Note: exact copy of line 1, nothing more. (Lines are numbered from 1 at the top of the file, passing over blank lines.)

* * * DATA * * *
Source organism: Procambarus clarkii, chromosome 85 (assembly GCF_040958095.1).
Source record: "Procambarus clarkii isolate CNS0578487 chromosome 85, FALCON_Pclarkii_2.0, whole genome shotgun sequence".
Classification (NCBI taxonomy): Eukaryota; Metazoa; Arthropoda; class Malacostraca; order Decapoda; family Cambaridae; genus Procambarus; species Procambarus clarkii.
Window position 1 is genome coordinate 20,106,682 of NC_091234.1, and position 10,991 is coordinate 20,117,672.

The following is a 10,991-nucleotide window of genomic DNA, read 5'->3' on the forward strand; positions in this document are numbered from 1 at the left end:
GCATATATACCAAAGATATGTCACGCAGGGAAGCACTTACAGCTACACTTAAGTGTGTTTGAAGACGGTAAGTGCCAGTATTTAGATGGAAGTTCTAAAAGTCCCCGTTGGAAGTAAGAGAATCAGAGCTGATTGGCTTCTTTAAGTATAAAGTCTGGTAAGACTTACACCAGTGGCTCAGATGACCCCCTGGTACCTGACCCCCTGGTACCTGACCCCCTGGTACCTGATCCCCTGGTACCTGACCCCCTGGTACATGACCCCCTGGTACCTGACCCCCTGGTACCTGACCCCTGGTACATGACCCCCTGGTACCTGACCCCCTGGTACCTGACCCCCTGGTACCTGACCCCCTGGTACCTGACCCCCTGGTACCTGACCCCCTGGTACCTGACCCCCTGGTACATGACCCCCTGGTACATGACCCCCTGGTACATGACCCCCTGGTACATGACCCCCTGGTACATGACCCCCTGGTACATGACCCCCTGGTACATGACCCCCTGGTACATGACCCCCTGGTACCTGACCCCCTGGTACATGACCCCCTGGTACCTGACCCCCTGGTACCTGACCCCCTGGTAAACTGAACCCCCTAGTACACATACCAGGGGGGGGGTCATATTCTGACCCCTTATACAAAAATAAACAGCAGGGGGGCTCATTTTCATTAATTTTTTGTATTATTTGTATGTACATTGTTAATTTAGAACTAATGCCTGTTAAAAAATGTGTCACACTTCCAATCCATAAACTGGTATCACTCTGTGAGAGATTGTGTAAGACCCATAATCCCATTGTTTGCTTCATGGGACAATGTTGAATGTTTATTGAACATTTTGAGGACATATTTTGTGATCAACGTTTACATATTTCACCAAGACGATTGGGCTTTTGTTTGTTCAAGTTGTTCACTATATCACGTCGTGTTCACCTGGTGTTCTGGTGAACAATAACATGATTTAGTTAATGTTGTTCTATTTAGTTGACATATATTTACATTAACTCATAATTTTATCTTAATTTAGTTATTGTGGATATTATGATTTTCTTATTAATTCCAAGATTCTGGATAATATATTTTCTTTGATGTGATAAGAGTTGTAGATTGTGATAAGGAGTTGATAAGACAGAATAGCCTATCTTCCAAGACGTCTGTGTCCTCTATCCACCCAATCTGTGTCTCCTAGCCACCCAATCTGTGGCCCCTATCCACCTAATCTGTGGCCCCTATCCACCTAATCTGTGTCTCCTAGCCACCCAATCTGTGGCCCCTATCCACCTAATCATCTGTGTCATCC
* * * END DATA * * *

Source organism: Procambarus clarkii, chromosome 85 (assembly GCF_040958095.1).